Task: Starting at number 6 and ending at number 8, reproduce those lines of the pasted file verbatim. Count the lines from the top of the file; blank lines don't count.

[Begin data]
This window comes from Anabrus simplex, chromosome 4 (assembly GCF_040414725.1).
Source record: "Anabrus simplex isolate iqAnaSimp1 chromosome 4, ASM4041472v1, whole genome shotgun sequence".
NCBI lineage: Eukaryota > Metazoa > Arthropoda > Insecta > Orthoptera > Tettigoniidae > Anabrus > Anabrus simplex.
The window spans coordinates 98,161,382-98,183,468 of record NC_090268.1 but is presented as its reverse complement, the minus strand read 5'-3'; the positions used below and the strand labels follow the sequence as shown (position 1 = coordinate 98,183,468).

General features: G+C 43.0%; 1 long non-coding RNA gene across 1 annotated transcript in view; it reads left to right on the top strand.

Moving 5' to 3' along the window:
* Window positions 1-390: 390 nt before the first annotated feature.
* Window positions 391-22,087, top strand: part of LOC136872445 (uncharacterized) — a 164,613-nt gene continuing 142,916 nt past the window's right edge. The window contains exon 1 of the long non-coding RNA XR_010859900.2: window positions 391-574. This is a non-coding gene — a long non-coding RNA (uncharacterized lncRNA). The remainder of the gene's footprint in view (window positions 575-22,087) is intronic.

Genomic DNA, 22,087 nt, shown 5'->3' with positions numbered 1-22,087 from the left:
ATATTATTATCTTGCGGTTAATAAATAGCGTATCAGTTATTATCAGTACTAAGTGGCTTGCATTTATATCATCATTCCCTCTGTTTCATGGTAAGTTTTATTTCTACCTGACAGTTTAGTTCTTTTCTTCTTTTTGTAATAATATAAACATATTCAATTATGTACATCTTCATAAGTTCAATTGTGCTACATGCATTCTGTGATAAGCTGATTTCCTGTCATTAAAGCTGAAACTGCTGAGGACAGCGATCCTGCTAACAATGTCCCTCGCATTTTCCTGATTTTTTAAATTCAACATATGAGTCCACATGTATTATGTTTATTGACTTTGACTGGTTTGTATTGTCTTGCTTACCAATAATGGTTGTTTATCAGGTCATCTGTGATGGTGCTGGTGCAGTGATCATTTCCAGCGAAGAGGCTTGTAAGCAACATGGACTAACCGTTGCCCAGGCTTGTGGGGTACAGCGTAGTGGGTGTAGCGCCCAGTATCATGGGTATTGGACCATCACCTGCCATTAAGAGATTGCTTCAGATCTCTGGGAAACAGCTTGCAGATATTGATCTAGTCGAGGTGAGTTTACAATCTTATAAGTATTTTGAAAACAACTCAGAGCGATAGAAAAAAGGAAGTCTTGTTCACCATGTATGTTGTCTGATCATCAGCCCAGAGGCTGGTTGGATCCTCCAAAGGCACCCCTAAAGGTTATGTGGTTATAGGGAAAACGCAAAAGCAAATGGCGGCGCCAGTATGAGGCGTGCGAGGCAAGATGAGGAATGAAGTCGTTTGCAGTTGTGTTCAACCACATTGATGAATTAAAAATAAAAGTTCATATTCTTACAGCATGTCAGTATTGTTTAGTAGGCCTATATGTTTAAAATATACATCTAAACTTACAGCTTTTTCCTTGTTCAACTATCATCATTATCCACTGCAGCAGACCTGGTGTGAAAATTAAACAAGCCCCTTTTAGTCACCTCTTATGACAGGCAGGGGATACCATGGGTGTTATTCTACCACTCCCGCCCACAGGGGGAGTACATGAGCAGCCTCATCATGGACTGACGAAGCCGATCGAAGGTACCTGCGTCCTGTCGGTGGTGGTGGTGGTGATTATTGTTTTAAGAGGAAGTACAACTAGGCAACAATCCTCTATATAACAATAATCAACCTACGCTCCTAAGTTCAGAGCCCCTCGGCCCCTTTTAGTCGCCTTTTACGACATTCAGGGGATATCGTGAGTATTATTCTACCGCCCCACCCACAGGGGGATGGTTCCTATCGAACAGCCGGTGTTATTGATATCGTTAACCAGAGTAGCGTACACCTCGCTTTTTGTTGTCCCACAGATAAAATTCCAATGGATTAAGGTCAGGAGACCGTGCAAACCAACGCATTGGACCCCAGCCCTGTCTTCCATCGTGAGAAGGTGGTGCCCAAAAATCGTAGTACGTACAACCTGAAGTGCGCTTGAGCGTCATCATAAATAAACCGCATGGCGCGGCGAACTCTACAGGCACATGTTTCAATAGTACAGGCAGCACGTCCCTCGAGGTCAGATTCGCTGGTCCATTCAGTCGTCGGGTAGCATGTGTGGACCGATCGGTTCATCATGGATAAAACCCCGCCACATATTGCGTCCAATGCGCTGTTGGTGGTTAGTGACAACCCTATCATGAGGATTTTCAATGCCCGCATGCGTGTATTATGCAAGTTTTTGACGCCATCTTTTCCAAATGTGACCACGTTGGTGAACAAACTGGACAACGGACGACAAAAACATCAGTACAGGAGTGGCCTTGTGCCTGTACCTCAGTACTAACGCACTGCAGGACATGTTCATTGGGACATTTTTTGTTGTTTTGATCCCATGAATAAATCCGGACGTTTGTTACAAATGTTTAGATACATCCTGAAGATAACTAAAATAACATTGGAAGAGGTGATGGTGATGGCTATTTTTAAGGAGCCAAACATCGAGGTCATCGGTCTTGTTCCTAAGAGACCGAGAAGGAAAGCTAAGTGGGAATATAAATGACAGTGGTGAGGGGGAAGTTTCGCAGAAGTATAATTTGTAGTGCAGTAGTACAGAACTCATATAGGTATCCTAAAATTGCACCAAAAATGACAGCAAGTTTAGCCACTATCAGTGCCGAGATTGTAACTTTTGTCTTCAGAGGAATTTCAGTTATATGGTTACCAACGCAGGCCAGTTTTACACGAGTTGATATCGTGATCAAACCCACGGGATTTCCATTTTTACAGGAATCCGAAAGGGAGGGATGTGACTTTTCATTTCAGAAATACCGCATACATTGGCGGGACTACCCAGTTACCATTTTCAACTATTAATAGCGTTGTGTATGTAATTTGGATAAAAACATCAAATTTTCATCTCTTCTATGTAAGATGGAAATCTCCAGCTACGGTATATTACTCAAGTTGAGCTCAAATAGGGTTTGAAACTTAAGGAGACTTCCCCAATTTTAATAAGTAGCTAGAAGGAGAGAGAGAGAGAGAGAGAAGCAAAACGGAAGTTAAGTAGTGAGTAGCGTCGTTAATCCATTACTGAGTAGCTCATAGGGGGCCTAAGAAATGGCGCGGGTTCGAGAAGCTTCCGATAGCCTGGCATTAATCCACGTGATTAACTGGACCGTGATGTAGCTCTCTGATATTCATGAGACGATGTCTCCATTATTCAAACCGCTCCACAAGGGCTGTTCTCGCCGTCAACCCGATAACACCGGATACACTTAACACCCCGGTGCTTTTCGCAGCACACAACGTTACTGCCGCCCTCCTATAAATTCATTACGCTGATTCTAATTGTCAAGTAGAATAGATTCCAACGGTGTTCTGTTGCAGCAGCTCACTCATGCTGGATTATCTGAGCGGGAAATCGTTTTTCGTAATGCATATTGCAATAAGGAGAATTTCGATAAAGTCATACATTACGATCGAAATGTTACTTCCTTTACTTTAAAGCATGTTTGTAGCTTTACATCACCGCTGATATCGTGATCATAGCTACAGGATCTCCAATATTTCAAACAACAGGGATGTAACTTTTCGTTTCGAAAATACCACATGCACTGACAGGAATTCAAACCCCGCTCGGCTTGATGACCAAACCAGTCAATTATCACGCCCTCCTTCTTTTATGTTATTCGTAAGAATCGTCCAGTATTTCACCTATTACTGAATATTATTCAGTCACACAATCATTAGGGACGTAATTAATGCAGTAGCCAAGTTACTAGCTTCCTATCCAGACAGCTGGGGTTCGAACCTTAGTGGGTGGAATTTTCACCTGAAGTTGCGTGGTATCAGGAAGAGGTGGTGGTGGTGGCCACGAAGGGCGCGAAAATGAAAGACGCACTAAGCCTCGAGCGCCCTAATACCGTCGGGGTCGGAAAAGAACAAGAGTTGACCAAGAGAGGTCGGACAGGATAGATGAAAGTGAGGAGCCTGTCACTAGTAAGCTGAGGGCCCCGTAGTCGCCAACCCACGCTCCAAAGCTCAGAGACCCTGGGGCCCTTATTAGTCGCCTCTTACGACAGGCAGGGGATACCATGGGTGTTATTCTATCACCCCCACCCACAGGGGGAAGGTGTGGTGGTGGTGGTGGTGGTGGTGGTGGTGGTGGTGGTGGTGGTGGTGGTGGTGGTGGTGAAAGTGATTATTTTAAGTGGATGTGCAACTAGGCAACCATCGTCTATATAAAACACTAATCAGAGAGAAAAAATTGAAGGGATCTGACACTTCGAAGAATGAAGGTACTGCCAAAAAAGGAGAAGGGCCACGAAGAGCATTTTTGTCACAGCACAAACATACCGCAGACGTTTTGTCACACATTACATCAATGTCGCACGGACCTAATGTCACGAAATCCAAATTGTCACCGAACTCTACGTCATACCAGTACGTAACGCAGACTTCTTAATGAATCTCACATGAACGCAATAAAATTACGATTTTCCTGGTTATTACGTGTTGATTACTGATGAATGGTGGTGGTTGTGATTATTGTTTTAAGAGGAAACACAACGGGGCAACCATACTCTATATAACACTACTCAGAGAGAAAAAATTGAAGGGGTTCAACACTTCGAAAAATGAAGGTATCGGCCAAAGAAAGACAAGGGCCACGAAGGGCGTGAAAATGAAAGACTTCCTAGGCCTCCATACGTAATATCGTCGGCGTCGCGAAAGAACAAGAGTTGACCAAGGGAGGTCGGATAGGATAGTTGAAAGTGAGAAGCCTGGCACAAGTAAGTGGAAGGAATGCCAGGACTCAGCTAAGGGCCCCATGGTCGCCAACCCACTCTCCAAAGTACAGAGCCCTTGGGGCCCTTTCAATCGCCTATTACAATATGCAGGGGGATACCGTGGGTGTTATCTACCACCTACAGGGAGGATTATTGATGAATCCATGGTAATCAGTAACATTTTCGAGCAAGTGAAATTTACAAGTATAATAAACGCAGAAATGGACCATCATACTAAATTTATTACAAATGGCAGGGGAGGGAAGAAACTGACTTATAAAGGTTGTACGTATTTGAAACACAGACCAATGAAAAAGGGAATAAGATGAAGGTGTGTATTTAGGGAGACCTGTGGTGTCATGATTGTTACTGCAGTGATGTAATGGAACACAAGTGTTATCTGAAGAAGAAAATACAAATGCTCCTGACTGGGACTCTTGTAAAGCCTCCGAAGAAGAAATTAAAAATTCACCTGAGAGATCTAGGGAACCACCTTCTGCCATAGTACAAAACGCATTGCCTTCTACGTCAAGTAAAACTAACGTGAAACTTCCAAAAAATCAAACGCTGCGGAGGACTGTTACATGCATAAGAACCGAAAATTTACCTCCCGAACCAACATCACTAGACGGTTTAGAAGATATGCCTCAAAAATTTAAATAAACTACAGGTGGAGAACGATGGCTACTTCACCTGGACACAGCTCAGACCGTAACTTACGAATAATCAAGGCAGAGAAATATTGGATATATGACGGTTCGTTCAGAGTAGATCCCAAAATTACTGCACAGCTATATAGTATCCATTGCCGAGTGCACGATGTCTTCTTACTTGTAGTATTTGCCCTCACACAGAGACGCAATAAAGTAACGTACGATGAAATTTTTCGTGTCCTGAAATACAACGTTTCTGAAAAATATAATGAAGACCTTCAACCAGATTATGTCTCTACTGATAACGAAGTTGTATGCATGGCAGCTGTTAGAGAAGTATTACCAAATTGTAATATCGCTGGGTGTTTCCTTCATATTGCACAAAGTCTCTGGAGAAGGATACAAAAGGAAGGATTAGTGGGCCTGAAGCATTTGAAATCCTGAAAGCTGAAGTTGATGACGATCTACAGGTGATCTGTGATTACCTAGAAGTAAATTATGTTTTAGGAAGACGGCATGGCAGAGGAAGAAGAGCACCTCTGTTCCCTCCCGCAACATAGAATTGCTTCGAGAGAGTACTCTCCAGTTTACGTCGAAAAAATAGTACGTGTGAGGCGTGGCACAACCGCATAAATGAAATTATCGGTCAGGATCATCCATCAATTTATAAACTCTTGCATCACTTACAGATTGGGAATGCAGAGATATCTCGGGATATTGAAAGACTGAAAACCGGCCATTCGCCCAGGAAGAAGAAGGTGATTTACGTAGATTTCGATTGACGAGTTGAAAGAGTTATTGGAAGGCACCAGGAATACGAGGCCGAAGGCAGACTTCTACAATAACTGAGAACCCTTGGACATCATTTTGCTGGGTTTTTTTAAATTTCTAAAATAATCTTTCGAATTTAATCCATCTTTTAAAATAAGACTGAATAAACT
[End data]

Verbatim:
Moving 5' to 3' along the window:
* Window positions 1-390: 390 nt before the first annotated feature.
* Window positions 391-22,087, top strand: part of LOC136872445 (uncharacterized) — a 164,613-nt gene continuing 142,916 nt past the window's right edge. The window contains exon 1 of the long non-coding RNA XR_010859900.2: window positions 391-574. This is a non-coding gene — a long non-coding RNA (uncharacterized lncRNA). The remainder of the gene's footprint in view (window positions 575-22,087) is intronic.